Calling all farmyard animals. Material presented to the US Congress last week suggested that credit ratings agencies were less than picky about who (or what) structured deals in the good times. Analysts from Standard & Poor’s made the now-infamous remark that the agency would rate a deal “structured by cows”, but results on Wednesday from Moody’s underlined the agencies’ latest challenge. US structured finance revenues fell by 65 per cent, on a dearth of issuance, as overall revenues dropped 17 per cent on the third quarter of last year.
Expectations were sufficiently dismal, however, for Moody’s to beat forecasts. No matter – the outlook becomes ever worse. The agency is more dependent on debt issuance than S&P, which benefits from education and media businesses. With spreads on investment grade industrial debt approaching levels not seen since the 1930s, there is little hope of a recovery before year’s end in spite of a backlog in issuance. International markets look set to join the US’s slump. Moody’s will struggle to cut costs to support the bottom line, and shaved its full-year outlook on Wednesday. The agency more than doubled its staff from the beginning of 2002 to 2007 and, while it is squeezing compensation, headcount has risen fractionally this year.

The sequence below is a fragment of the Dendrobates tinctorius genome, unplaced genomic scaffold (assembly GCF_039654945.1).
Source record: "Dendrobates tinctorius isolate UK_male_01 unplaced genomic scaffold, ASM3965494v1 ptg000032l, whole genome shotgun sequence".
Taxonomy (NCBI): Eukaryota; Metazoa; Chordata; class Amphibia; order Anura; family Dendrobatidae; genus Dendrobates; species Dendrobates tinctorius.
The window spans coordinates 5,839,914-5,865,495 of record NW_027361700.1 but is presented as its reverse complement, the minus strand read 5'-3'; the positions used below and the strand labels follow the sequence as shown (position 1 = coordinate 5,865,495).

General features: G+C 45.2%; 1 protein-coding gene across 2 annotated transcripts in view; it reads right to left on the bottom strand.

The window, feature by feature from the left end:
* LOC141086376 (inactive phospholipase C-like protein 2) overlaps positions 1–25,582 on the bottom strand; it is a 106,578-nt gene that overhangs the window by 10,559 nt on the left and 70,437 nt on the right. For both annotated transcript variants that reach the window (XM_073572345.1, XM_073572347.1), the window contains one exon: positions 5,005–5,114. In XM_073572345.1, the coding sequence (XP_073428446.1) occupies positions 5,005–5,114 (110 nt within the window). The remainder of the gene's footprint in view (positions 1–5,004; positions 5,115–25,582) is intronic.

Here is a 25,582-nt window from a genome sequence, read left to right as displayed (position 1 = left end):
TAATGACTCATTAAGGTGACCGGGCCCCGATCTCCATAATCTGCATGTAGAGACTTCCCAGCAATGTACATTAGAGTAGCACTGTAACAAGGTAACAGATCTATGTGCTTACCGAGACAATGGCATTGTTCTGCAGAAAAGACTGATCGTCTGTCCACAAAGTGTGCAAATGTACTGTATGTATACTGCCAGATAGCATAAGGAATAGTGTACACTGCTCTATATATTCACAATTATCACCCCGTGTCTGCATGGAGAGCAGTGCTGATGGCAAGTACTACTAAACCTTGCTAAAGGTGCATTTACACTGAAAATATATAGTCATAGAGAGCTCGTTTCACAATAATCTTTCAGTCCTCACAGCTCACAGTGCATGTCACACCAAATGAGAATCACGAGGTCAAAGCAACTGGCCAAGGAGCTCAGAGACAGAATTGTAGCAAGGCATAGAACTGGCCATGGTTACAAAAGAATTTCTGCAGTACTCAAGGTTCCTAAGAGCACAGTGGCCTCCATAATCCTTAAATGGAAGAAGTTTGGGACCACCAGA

The analytics business, which provides research, valuation and risk management tools, now comprises 30 per cent of revenues, against 20 per cent last year, but will slow as financial institutions retrench. It could benefit if wary investors opt to do more number-crunching themselves. Structured finance markets, now surviving on issues destined for central banks’ funding programmes, will likely recover in a smaller, simpler and less lucrative form. The rhetoric from Washington grows increasingly hostile, with debate raging over whether issuers or investors should, in the future, pay for ratings. Meanwhile, the question is when will revenue growth return and in what form – without, that is, resorting to bovine-backed securities.
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